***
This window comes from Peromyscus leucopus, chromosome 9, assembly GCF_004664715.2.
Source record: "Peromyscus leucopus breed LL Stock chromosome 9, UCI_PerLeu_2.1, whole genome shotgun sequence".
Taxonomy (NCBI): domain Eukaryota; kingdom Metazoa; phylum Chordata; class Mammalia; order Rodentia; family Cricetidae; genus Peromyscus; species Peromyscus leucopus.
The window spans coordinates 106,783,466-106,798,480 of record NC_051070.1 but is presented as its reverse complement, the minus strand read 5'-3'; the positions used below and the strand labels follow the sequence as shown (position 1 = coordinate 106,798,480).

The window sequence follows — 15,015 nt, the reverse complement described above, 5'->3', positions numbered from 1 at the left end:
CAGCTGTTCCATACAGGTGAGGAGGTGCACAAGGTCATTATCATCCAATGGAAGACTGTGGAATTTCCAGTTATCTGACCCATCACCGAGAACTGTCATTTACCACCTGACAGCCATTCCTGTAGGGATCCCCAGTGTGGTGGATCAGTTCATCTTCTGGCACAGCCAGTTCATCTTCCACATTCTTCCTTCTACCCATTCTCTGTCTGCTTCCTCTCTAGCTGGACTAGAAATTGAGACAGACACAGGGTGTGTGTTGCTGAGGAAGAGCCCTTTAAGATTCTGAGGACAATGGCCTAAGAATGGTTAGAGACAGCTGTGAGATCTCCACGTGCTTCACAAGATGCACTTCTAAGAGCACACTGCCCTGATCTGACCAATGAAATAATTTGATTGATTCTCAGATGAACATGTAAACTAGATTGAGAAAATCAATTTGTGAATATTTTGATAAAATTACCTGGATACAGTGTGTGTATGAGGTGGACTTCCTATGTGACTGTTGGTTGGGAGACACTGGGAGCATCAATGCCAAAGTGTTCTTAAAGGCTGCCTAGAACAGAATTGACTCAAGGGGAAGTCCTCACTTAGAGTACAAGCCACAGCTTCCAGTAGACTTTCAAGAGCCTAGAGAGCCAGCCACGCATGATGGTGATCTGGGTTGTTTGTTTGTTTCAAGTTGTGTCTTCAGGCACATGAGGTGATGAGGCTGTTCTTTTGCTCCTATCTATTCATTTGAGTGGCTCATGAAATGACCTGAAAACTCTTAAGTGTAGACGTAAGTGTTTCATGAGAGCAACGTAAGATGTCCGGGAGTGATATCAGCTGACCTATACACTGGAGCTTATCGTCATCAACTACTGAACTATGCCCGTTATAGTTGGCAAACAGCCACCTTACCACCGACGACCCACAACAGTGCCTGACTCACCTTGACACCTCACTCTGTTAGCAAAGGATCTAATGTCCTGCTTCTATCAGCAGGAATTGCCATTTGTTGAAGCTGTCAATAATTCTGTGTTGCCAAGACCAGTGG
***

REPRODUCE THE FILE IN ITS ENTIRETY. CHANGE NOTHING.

This window comes from Peromyscus leucopus, chromosome 9, assembly GCF_004664715.2.
Source record: "Peromyscus leucopus breed LL Stock chromosome 9, UCI_PerLeu_2.1, whole genome shotgun sequence".
Taxonomy (NCBI): domain Eukaryota; kingdom Metazoa; phylum Chordata; class Mammalia; order Rodentia; family Cricetidae; genus Peromyscus; species Peromyscus leucopus.
The window spans coordinates 106,783,466-106,798,480 of record NC_051070.1 but is presented as its reverse complement, the minus strand read 5'-3'; the positions used below and the strand labels follow the sequence as shown (position 1 = coordinate 106,798,480).

The window sequence follows — 15,015 nt, the reverse complement described above, 5'->3', positions numbered from 1 at the left end:
CAGCTGTTCCATACAGGTGAGGAGGTGCACAAGGTCATTATCATCCAATGGAAGACTGTGGAATTTCCAGTTATCTGACCCATCACCGAGAACTGTCATTTACCACCTGACAGCCATTCCTGTAGGGATCCCCAGTGTGGTGGATCAGTTCATCTTCTGGCACAGCCAGTTCATCTTCCACATTCTTCCTTCTACCCATTCTCTGTCTGCTTCCTCTCTAGCTGGACTAGAAATTGAGACAGACACAGGGTGTGTGTTGCTGAGGAAGAGCCCTTTAAGATTCTGAGGACAATGGCCTAAGAATGGTTAGAGACAGCTGTGAGATCTCCACGTGCTTCACAAGATGCACTTCTAAGAGCACACTGCCCTGATCTGACCAATGAAATAATTTGATTGATTCTCAGATGAACATGTAAACTAGATTGAGAAAATCAATTTGTGAATATTTTGATAAAATTACCTGGATACAGTGTGTGTATGAGGTGGACTTCCTATGTGACTGTTGGTTGGGAGACACTGGGAGCATCAATGCCAAAGTGTTCTTAAAGGCTGCCTAGAACAGAATTGACTCAAGGGGAAGTCCTCACTTAGAGTACAAGCCACAGCTTCCAGTAGACTTTCAAGAGCCTAGAGAGCCAGCCACGCATGATGGTGATCTGGGTTGTTTGTTTGTTTCAAGTTGTGTCTTCAGGCACATGAGGTGATGAGGCTGTTCTTTTGCTCCTATCTATTCATTTGAGTGGCTCATGAAATGACCTGAAAACTCTTAAGTGTAGACGTAAGTGTTTCATGAGAGCAACGTAAGATGTCCGGGAGTGATATCAGCTGACCTATACACTGGAGCTTATCGTCATCAACTACTGAACTATGCCCGTTATAGTTGGCAAACAGCCACCTTACCACCGACGACCCACAACAGTGCCTGACTCACCTTGACACCTCACTCTGTTAGCAAAGGATCTAATGTCCTGCTTCTATCAGCAGGAATTGCCATTTGTTGAAGCTGTCAATAATTCTGTGTTGCCAAGACCAGTGG